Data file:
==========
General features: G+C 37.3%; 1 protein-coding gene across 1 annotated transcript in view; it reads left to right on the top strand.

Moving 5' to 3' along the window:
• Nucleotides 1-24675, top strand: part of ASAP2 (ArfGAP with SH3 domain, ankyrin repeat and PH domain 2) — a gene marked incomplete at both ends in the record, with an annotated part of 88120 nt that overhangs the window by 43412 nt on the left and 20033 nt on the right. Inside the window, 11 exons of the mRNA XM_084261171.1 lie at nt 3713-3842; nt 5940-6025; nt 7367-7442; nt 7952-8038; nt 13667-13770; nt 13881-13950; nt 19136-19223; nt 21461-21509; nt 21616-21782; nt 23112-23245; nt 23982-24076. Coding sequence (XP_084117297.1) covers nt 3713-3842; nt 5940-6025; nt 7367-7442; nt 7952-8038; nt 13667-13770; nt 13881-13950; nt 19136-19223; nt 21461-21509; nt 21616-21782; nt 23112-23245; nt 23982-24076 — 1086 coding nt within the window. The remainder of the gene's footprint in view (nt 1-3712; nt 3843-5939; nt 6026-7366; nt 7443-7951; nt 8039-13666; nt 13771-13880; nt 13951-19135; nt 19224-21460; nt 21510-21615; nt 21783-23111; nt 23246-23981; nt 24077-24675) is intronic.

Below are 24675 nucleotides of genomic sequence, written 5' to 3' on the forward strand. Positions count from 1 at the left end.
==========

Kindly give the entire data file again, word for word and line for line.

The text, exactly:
General features: G+C 37.3%; 1 protein-coding gene across 1 annotated transcript in view; it reads left to right on the top strand.

Moving 5' to 3' along the window:
• Nucleotides 1-24675, top strand: part of ASAP2 (ArfGAP with SH3 domain, ankyrin repeat and PH domain 2) — a gene marked incomplete at both ends in the record, with an annotated part of 88120 nt that overhangs the window by 43412 nt on the left and 20033 nt on the right. Inside the window, 11 exons of the mRNA XM_084261171.1 lie at nt 3713-3842; nt 5940-6025; nt 7367-7442; nt 7952-8038; nt 13667-13770; nt 13881-13950; nt 19136-19223; nt 21461-21509; nt 21616-21782; nt 23112-23245; nt 23982-24076. Coding sequence (XP_084117297.1) covers nt 3713-3842; nt 5940-6025; nt 7367-7442; nt 7952-8038; nt 13667-13770; nt 13881-13950; nt 19136-19223; nt 21461-21509; nt 21616-21782; nt 23112-23245; nt 23982-24076 — 1086 coding nt within the window. The remainder of the gene's footprint in view (nt 1-3712; nt 3843-5939; nt 6026-7366; nt 7443-7951; nt 8039-13666; nt 13771-13880; nt 13951-19135; nt 19224-21460; nt 21510-21615; nt 21783-23111; nt 23246-23981; nt 24077-24675) is intronic.

Below are 24675 nucleotides of genomic sequence, written 5' to 3' on the forward strand. Positions count from 1 at the left end.